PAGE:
Humans need to be social. At least, that is what research conducted in a 2004 study by Marilynn Brewer and published in Personality and Social Psychology Review suggests. Our survival apparently depends on a mutualistic relationship with others, and our ability to interact well in a social group is highly valued as an important skill that is necessary to succeed in today’s society. As humans, we typically enjoy feeling a sense of community and being involved with other people. We enjoy cooperating with others for the promise that they will cooperate with us. Conversely, we fear exclusion from social groups. In this way, being socially connected to others is good for both our psychological and physical well-being.
Could this intrinsic need to thrive socially be what makes the use of online social networks so popular? One would think that being plugged into an online social network allows one to gain this human necessity of belonging to a group. With millions of users to interact with at your fingertips, how could you not feel social when belonging to a social network? Multiple modes of technological communication further facilitate human-to-human interaction that has almost entirely replaced face-to-face communication. After all, online social networks provide a quick and easy way for people to share ideas and to receive feedback on these ideas from others. It is likewise just as easy to feel excluded if you are not participating in a social network.
Interestingly enough, trends of depression and social isolation increase the more involved people are in social networks. In a 2006 study published in the International Journal of Nursing Studies, Kim et al. that depression and suicidal ideology was most prevalent among adolescents identified as having an “internet addiction”. Technological advancements have changed our lives so dramatically that we actually have smaller social groups and an overall greater distrust of other people in general. In an increasingly technology dependent world, how then do we fulfill our primitive social needs? The answer, perhaps, lies in meditation.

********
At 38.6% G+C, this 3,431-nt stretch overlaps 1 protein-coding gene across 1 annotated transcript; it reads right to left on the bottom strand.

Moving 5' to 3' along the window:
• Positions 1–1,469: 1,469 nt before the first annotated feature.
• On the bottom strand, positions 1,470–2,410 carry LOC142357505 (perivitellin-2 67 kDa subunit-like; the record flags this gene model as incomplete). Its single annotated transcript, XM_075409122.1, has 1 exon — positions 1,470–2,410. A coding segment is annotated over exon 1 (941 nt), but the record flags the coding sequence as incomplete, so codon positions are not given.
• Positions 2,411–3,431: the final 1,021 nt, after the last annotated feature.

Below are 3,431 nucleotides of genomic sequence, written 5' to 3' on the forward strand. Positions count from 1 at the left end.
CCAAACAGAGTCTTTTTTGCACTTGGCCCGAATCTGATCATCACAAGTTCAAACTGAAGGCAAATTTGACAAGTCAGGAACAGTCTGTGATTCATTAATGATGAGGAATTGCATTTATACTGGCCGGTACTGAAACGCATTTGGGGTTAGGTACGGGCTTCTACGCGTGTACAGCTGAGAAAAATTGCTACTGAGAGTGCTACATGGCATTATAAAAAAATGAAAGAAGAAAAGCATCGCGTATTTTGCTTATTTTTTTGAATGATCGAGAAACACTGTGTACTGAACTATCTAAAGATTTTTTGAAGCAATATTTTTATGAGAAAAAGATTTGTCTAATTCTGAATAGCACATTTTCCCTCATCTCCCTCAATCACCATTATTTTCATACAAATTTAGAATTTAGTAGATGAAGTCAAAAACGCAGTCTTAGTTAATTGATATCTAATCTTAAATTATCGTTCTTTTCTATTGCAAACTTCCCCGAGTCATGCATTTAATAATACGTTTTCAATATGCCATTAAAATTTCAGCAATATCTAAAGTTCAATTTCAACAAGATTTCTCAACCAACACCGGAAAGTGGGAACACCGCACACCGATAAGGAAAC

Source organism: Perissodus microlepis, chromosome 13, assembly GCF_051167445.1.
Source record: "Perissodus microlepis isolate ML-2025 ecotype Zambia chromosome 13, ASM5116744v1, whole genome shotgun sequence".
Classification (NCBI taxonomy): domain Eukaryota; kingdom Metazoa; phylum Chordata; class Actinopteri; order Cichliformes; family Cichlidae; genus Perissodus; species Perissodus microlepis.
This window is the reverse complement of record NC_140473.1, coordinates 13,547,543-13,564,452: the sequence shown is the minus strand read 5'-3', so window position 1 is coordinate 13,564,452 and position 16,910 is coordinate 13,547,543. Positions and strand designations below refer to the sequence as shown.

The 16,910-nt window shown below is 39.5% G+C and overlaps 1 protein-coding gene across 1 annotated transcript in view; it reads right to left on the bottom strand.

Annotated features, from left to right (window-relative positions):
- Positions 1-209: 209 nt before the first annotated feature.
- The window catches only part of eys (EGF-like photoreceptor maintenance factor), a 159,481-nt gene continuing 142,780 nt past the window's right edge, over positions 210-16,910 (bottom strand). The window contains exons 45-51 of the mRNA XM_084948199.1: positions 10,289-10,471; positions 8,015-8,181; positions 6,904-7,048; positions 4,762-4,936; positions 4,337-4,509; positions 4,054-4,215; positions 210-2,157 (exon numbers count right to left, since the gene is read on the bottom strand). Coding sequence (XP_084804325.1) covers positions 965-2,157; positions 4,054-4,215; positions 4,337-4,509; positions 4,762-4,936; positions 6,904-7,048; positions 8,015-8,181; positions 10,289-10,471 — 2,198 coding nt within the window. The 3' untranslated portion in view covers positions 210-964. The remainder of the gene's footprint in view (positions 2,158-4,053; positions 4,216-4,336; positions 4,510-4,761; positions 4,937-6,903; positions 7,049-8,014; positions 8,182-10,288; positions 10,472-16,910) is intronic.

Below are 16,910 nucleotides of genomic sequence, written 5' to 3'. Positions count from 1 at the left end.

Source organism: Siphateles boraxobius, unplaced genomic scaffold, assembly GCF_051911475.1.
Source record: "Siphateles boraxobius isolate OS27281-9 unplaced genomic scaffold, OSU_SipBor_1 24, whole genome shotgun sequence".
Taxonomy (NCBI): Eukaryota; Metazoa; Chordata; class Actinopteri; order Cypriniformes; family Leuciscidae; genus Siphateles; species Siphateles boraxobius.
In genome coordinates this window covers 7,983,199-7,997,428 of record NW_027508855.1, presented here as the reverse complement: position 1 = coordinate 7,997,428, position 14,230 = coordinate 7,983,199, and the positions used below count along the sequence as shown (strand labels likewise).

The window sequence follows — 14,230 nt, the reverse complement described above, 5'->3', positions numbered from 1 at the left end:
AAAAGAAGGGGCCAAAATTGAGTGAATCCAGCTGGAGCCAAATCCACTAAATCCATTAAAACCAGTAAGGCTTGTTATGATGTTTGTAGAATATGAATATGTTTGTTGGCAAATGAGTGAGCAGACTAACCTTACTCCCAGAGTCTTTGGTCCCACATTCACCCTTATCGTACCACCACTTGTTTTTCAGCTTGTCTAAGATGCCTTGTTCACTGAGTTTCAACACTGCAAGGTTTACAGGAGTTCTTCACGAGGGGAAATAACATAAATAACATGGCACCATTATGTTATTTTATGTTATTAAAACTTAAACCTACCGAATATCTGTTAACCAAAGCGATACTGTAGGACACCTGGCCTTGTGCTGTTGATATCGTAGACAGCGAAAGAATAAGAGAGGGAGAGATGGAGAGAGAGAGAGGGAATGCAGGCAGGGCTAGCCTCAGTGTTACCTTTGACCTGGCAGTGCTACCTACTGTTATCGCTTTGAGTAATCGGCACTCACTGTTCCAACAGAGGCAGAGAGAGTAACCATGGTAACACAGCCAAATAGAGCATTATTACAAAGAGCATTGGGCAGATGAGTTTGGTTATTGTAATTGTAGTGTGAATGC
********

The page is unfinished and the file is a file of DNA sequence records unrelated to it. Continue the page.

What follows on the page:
The idea that we could increase our social connectedness by isolating ourselves and meditating seems somewhat counterintuitive, but that is precisely what is shown in a study published by Emotion and conducted by Stanford University researchers Hutcherson, Seppala, and Gross in 2008. By using a specific kind of meditation, loving-kindness meditation, subjects who engaged in the guided meditation showed greater measureable feelings of positivity towards others, regardless if they had met them before or not. In short, loving-kindness meditation is a specific kind of meditation in which participants focus on expanding feelings of affection and kindness towards other people. Like most forms of meditation, participants begin by becoming aware of their breathing and then concentrating on an already existing feeling of compassion that they have towards someone in their life, such as a child or close family member. Subsequently, the participants focus on transmitting these positive feelings towards another person or even an imagined person. In comparison to the observations from a control group that did not participate in the guided loving-kindness meditation, results from the study show that even after just seven minutes of meditation, feelings of positivity towards others and overall social connectedness substantially increased. While it is clear that more research should be done to understand the physiological effects of the meditation on the brain and why it changes our behavior so drastically, it is certainly a promising piece of evidence that could even perhaps be used to develop social skills of those who have difficulty in social situations.
Indeed loving-kindness meditation poses great promise for the future. As neural mechanisms become better known, we can expect to better understand the physiological mechanisms that meditation induces. While the use of loving-kindness meditation may not replace online social networks altogether as a means to promote social connectedness, greater awareness of its abilities could potentially provide an escape from social isolation in an increasingly technology-obsessed world.